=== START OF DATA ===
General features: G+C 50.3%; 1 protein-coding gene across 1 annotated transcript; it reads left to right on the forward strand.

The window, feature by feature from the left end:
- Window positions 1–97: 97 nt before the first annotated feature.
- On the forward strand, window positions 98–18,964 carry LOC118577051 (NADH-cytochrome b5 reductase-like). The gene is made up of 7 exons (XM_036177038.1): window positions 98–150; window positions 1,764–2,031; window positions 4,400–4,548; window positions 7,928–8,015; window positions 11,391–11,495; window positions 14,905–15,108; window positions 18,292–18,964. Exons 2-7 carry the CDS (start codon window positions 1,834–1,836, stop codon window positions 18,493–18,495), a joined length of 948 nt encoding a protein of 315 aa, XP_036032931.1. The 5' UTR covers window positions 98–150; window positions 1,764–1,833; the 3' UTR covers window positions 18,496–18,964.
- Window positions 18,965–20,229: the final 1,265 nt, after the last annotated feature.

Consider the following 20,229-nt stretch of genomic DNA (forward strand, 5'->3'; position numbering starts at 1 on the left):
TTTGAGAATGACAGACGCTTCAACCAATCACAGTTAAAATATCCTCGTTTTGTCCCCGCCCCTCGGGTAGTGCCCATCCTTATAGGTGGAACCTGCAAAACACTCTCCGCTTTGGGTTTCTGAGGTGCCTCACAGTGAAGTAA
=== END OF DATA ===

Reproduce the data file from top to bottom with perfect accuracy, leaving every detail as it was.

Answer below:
General features: G+C 50.3%; 1 protein-coding gene across 1 annotated transcript; it reads left to right on the forward strand.

The window, feature by feature from the left end:
- Window positions 1–97: 97 nt before the first annotated feature.
- On the forward strand, window positions 98–18,964 carry LOC118577051 (NADH-cytochrome b5 reductase-like). The gene is made up of 7 exons (XM_036177038.1): window positions 98–150; window positions 1,764–2,031; window positions 4,400–4,548; window positions 7,928–8,015; window positions 11,391–11,495; window positions 14,905–15,108; window positions 18,292–18,964. Exons 2-7 carry the CDS (start codon window positions 1,834–1,836, stop codon window positions 18,493–18,495), a joined length of 948 nt encoding a protein of 315 aa, XP_036032931.1. The 5' UTR covers window positions 98–150; window positions 1,764–1,833; the 3' UTR covers window positions 18,496–18,964.
- Window positions 18,965–20,229: the final 1,265 nt, after the last annotated feature.

Consider the following 20,229-nt stretch of genomic DNA (forward strand, 5'->3'; position numbering starts at 1 on the left):
TTTGAGAATGACAGACGCTTCAACCAATCACAGTTAAAATATCCTCGTTTTGTCCCCGCCCCTCGGGTAGTGCCCATCCTTATAGGTGGAACCTGCAAAACACTCTCCGCTTTGGGTTTCTGAGGTGCCTCACAGTGAAGTAA